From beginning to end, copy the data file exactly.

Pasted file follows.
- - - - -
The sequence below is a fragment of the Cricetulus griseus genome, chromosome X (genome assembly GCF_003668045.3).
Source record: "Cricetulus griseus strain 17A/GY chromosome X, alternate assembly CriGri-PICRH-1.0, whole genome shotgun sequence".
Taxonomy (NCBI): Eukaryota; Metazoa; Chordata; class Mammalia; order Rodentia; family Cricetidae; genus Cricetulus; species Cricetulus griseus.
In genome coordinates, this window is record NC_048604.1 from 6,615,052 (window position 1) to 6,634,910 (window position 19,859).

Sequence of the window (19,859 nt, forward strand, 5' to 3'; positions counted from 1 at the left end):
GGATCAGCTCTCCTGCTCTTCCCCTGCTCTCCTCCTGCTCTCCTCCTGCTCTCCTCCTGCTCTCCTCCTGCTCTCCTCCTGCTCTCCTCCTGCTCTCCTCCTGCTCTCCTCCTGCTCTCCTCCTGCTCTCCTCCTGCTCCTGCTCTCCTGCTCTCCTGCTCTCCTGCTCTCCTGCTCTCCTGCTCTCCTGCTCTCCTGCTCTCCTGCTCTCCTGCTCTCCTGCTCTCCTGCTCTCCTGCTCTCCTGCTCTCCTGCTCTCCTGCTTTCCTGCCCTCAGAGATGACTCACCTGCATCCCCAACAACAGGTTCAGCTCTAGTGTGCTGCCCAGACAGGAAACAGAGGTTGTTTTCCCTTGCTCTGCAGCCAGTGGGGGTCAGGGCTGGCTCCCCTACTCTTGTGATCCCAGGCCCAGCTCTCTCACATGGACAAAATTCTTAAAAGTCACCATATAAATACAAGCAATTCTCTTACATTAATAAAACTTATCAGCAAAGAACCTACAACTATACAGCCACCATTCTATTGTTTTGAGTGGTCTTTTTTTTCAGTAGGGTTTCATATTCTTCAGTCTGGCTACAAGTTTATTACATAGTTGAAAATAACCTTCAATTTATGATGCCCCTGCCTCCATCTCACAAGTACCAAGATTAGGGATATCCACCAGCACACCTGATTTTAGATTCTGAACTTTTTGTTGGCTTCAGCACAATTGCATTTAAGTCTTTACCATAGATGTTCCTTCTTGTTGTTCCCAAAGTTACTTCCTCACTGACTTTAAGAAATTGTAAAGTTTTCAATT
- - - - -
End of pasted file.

The sequence below is a fragment of the Cricetulus griseus genome, chromosome X (genome assembly GCF_003668045.3).
Source record: "Cricetulus griseus strain 17A/GY chromosome X, alternate assembly CriGri-PICRH-1.0, whole genome shotgun sequence".
Taxonomy (NCBI): Eukaryota; Metazoa; Chordata; class Mammalia; order Rodentia; family Cricetidae; genus Cricetulus; species Cricetulus griseus.
In genome coordinates, this window is record NC_048604.1 from 6,615,052 (window position 1) to 6,634,910 (window position 19,859).

Sequence of the window (19,859 nt, forward strand, 5' to 3'; positions counted from 1 at the left end):
GGATCAGCTCTCCTGCTCTTCCCCTGCTCTCCTCCTGCTCTCCTCCTGCTCTCCTCCTGCTCTCCTCCTGCTCTCCTCCTGCTCTCCTCCTGCTCTCCTCCTGCTCTCCTCCTGCTCTCCTCCTGCTCTCCTCCTGCTCCTGCTCTCCTGCTCTCCTGCTCTCCTGCTCTCCTGCTCTCCTGCTCTCCTGCTCTCCTGCTCTCCTGCTCTCCTGCTCTCCTGCTCTCCTGCTCTCCTGCTCTCCTGCTCTCCTGCTCTCCTGCTTTCCTGCCCTCAGAGATGACTCACCTGCATCCCCAACAACAGGTTCAGCTCTAGTGTGCTGCCCAGACAGGAAACAGAGGTTGTTTTCCCTTGCTCTGCAGCCAGTGGGGGTCAGGGCTGGCTCCCCTACTCTTGTGATCCCAGGCCCAGCTCTCTCACATGGACAAAATTCTTAAAAGTCACCATATAAATACAAGCAATTCTCTTACATTAATAAAACTTATCAGCAAAGAACCTACAACTATACAGCCACCATTCTATTGTTTTGAGTGGTCTTTTTTTTCAGTAGGGTTTCATATTCTTCAGTCTGGCTACAAGTTTATTACATAGTTGAAAATAACCTTCAATTTATGATGCCCCTGCCTCCATCTCACAAGTACCAAGATTAGGGATATCCACCAGCACACCTGATTTTAGATTCTGAACTTTTTGTTGGCTTCAGCACAATTGCATTTAAGTCTTTACCATAGATGTTCCTTCTTGTTGTTCCCAAAGTTACTTCCTCACTGACTTTAAGAAATTGTAAAGTTTTCAATT